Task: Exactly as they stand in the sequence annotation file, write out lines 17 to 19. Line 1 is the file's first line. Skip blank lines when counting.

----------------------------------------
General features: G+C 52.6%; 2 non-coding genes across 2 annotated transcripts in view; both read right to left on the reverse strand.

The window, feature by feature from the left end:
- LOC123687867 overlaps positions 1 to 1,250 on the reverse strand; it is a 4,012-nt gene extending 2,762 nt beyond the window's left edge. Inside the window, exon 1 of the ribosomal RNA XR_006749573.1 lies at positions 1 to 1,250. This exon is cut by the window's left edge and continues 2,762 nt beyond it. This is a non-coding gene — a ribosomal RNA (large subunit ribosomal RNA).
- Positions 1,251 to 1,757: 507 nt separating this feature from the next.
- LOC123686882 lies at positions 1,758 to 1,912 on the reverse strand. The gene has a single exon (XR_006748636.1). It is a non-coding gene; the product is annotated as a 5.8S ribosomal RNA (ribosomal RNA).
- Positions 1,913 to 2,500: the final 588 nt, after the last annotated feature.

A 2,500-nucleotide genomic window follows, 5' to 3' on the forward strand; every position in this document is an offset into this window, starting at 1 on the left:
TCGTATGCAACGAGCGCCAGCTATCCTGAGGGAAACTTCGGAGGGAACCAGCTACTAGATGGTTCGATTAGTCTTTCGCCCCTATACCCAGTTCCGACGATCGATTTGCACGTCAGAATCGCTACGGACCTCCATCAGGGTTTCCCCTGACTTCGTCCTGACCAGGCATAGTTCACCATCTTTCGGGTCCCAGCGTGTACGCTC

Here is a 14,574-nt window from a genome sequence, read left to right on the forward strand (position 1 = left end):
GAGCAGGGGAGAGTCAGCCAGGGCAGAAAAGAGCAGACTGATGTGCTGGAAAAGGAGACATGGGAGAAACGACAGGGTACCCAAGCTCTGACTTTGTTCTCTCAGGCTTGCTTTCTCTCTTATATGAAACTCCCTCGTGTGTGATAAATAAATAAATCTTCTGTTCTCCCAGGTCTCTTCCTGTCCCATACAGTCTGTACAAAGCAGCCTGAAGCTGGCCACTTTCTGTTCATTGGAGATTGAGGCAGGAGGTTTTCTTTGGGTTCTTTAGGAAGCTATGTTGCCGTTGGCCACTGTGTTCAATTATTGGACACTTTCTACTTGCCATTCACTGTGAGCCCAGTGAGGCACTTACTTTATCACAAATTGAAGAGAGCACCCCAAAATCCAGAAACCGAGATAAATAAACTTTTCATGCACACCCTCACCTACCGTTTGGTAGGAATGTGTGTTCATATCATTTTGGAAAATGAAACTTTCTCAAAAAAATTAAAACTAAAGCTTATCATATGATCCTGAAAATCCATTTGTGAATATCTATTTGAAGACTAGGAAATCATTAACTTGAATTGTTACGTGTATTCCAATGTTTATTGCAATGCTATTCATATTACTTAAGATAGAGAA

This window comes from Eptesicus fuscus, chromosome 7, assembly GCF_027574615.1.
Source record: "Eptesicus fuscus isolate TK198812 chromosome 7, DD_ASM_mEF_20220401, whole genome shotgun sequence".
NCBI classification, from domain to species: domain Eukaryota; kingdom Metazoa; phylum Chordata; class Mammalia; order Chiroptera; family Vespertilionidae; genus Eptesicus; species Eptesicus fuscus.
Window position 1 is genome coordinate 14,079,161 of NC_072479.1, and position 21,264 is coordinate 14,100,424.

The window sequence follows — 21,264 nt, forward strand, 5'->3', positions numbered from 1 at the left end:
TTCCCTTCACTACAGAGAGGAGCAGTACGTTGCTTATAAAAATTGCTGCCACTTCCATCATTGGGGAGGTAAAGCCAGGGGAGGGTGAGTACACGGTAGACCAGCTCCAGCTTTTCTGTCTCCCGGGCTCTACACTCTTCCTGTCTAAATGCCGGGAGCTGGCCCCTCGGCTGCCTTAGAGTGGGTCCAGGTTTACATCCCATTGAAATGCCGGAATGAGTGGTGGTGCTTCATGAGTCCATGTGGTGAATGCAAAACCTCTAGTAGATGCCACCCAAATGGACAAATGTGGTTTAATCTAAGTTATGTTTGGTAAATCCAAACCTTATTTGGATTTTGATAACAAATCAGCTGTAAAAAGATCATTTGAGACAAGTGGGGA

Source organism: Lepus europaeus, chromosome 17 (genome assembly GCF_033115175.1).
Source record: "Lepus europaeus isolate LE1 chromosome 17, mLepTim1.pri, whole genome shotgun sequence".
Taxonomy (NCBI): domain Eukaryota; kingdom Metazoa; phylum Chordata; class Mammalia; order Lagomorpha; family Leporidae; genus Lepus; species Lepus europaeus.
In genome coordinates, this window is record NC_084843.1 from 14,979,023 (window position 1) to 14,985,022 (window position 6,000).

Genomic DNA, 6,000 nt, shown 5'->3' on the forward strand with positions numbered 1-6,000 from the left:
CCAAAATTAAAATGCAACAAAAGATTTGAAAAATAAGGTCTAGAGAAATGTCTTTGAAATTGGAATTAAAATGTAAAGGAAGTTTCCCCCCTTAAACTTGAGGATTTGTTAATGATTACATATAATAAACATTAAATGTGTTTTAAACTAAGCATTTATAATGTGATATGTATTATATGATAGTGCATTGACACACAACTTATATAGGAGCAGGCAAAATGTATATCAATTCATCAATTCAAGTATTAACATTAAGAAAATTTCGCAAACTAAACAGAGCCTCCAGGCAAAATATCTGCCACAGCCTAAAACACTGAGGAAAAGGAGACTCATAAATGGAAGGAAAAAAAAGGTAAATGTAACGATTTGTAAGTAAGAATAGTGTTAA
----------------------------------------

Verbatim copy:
Source organism: Lepus europaeus, chromosome 17 (genome assembly GCF_033115175.1).
Source record: "Lepus europaeus isolate LE1 chromosome 17, mLepTim1.pri, whole genome shotgun sequence".
Taxonomy (NCBI): domain Eukaryota; kingdom Metazoa; phylum Chordata; class Mammalia; order Lagomorpha; family Leporidae; genus Lepus; species Lepus europaeus.